As more claimants take advantage of the U.S. Securities and Exchange Commission's (SEC) whistleblower program created under the Dodd-Frank Act of 2010, courts have increasingly been called upon to decipher the law's provisions protecting claimants from retaliation. In particular, the issue of whether Dodd-Frank requires an informant to make a complaint directly to the SEC in order to qualify as a whistleblower — and thus be protected from retaliation — has become more divisive and could eventually be left to the U.S. Supreme Court to decide.
The U.S. Department of Justice (DOJ) recently made enforcement of the Foreign Corrupt Practices Act (FCPA) a top priority, second only to terrorism. While an overall increase in enforcement puts all industries on alert, the financial services industry — already facing heightened regulatory scrutiny in the wake of the 2008 financial crisis — should be particularly concerned. While historically not a sector that has seen much FCPA enforcement action, the financial services industry should prepare for increased enforcement of anti-bribery and anti-corruption laws not only in the U.S., but around the world.
In 2012, Maryland became the first state to prohibit employers from requiring employees or job applicants to provide passwords to their personal social media accounts. Since then, the trend for states to limit employers' access to personal online content has been accelerating. There are now 17 states that have enacted such laws, with at least 11 more and the federal government considering doing the same.
Whistleblower complaints filed under Section 11(c) of the Occupational Safety and Health Act (OSH Act) that might previously have been dismissed because they exceed the 30-day statute of limitations may find new life as unfair labor-practices claims filed with the National Labor Relations Board (NLRB).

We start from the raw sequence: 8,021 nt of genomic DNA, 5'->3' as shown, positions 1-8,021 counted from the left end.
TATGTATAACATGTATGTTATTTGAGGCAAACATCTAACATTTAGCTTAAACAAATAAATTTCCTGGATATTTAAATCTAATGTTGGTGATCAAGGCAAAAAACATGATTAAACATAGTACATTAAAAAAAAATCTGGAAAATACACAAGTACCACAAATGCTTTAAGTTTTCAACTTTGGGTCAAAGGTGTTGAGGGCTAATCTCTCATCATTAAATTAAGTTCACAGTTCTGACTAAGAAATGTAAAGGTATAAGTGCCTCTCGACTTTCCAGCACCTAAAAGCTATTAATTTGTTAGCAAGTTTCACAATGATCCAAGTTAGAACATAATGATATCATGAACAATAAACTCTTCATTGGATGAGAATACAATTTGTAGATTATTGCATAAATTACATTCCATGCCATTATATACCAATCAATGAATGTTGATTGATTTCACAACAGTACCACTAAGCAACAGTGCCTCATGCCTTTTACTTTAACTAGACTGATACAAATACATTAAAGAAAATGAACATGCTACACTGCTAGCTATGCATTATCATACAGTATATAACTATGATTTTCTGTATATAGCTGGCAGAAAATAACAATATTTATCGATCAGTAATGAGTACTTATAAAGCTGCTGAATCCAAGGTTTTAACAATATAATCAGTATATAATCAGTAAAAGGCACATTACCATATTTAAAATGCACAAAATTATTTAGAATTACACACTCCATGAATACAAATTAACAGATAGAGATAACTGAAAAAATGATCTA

A medical center faces $78,000 in fines for failing to protect its employees against workplace violence, following an investigation by the Occupational Safety and Health Administration (OSHA). The investigation revealed that, despite approximately 40 incidents of workplace violence against employees within a two-month period, the medical center failed to take any effective measures to prevent such assaults. According to OSHA, employees were subject to threats, verbal and physical assaults by patients and visitors and injuries while breaking up altercations between patients. The most serious incident resulted in severe brain injuries sustained by a nurse following an attack at work.
Employment is heavily regulated in the U.S., where it is illegal to discriminate against a job applicant or an employee because of the person's race, color, religion, sex (including pregnancy), national origin, age (40 or older), disability or genetic information. It is also illegal to discriminate against a person because he or she made a discrimination complaint, filed a charge of discrimination, or participated in an employment-discrimination investigation or lawsuit.
A class-action suit recently filed in Massachusetts against an on-demand car service alleges the company misclassified its drivers as independent contractors instead of employees. As a result, according to the complaint, the drivers have to bear the burden of expenses that the company should be paying, including the costs of owning or leasing their vehicles, gas and insurance.
There's a huge gap between retailers' perceptions and reality when it comes to cyberattacks and preventing data breaches, according to a new study from Dimensional Research and Tripwire. When asked how quickly their organizations could detect a data breach of critical systems, 60% thought that the breach would be discovered within 72 hours. Only 20% expressed doubt that their organizations would be able to discover the breaches quickly.
Global antitrust enforcement is on pace to set record-level fines in 2014, as the Antitrust Division (Division) of the U.S. Department of Justice (DOJ) and the European Commission (EC) undertake particularly aggressive enforcement efforts, according to a 2014 mid-year cartel report by law firm Allen & Overy. U.S. authorities have issued $709 million in fines in the first half of the 2014 fiscal year — a number three times higher than penalties levied the first half of fiscal year 2013. European Union (EU) efforts total $1.95 billion worth of fines so far. These numbers are expected to rise as authorities traditionally post their biggest fines at the end of the year.
The U.S. Equal Employment Opportunity Commission (EEOC) has filed a number of lawsuits against companies with inflexible leave policies, claiming the policies are discriminatory under the Americans with Disabilities Act (ADA).